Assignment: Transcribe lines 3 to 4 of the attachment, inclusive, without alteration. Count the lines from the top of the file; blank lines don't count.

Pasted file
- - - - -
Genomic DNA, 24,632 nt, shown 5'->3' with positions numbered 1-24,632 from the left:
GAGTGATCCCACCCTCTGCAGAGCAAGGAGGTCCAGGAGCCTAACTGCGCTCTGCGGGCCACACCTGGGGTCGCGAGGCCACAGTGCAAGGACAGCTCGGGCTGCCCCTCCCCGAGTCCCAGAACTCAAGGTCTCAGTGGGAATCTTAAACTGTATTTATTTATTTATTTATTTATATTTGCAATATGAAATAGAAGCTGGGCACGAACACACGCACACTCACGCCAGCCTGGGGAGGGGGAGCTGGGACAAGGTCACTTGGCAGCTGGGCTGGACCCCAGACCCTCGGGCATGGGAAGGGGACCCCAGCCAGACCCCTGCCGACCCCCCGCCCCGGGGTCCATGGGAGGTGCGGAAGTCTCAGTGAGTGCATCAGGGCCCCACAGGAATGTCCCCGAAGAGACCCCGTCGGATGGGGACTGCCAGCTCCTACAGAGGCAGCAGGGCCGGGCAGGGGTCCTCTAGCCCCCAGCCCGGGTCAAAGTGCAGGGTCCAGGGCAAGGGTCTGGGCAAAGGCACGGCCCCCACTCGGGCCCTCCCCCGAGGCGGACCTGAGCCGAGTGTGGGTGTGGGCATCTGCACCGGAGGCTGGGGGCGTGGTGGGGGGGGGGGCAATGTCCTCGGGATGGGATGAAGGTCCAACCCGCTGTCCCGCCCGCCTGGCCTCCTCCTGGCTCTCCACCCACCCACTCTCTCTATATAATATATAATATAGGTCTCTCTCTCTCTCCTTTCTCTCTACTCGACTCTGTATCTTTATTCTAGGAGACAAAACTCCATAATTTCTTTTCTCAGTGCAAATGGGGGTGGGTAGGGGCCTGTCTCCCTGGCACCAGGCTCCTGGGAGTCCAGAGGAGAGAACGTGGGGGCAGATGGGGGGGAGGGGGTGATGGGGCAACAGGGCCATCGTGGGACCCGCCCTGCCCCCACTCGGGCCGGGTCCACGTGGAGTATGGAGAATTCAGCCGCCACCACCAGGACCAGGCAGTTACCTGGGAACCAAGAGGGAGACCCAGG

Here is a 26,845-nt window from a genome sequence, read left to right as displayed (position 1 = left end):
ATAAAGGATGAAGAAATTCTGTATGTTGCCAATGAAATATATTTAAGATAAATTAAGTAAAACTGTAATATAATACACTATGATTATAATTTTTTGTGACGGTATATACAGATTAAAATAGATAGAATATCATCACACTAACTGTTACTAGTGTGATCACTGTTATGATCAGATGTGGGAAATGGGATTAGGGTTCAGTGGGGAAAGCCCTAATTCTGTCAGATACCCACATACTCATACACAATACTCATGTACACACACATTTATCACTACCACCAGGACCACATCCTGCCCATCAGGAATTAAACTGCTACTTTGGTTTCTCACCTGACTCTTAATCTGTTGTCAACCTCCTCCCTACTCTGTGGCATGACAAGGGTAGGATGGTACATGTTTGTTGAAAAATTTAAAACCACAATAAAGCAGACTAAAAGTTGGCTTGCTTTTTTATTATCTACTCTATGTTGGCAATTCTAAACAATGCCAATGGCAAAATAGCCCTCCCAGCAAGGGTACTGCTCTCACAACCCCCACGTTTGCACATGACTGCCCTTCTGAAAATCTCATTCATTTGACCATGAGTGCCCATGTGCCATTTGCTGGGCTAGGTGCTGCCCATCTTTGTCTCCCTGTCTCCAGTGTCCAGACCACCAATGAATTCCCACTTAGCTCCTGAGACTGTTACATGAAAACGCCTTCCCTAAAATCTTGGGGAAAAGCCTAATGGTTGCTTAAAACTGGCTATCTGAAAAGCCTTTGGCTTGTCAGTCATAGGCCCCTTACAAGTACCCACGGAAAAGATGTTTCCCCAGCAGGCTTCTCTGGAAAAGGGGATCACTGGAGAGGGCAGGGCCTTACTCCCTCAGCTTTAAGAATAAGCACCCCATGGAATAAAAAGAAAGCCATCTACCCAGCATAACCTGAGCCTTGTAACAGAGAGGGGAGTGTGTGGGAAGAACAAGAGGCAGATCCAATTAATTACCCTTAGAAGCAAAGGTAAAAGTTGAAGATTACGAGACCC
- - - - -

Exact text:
Here is a 26,845-nt window from a genome sequence, read left to right as displayed (position 1 = left end):
ATAAAGGATGAAGAAATTCTGTATGTTGCCAATGAAATATATTTAAGATAAATTAAGTAAAACTGTAATATAATACACTATGATTATAATTTTTTGTGACGGTATATACAGATTAAAATAGATAGAATATCATCACACTAACTGTTACTAGTGTGATCACTGTTATGATCAGATGTGGGAAATGGGATTAGGGTTCAGTGGGGAAAGCCCTAATTCTGTCAGATACCCACATACTCATACACAATACTCATGTACACACACATTTATCACTACCACCAGGACCACATCCTGCCCATCAGGAATTAAACTGCTACTTTGGTTTCTCACCTGACTCTTAATCTGTTGTCAACCTCCTCCCTACTCTGTGGCATGACAAGGGTAGGATGGTACATGTTTGTTGAAAAATTTAAAACCACAATAAAGCAGACTAAAAGTTGGCTTGCTTTTTTATTATCTACTCTATGTTGGCAATTCTAAACAATGCCAATGGCAAAATAGCCCTCCCAGCAAGGGTACTGCTCTCACAACCCCCACGTTTGCACATGACTGCCCTTCTGAAAATCTCATTCATTTGACCATGAGTGCCCATGTGCCATTTGCTGGGCTAGGTGCTGCCCATCTTTGTCTCCCTGTCTCCAGTGTCCAGACCACCAATGAATTCCCACTTAGCTCCTGAGACTGTTACATGAAAACGCCTTCCCTAAAATCTTGGGGAAAAGCCTAATGGTTGCTTAAAACTGGCTATCTGAAAAGCCTTTGGCTTGTCAGTCATAGGCCCCTTACAAGTACCCACGGAAAAGATGTTTCCCCAGCAGGCTTCTCTGGAAAAGGGGATCACTGGAGAGGGCAGGGCCTTACTCCCTCAGCTTTAAGAATAAGCACCCCATGGAATAAAAAGAAAGCCATCTACCCAGCATAACCTGAGCCTTGTAACAGAGAGGGGAGTGTGTGGGAAGAACAAGAGGCAGATCCAATTAATTACCCTTAGAAGCAAAGGTAAAAGTTGAAGATTACGAGACCC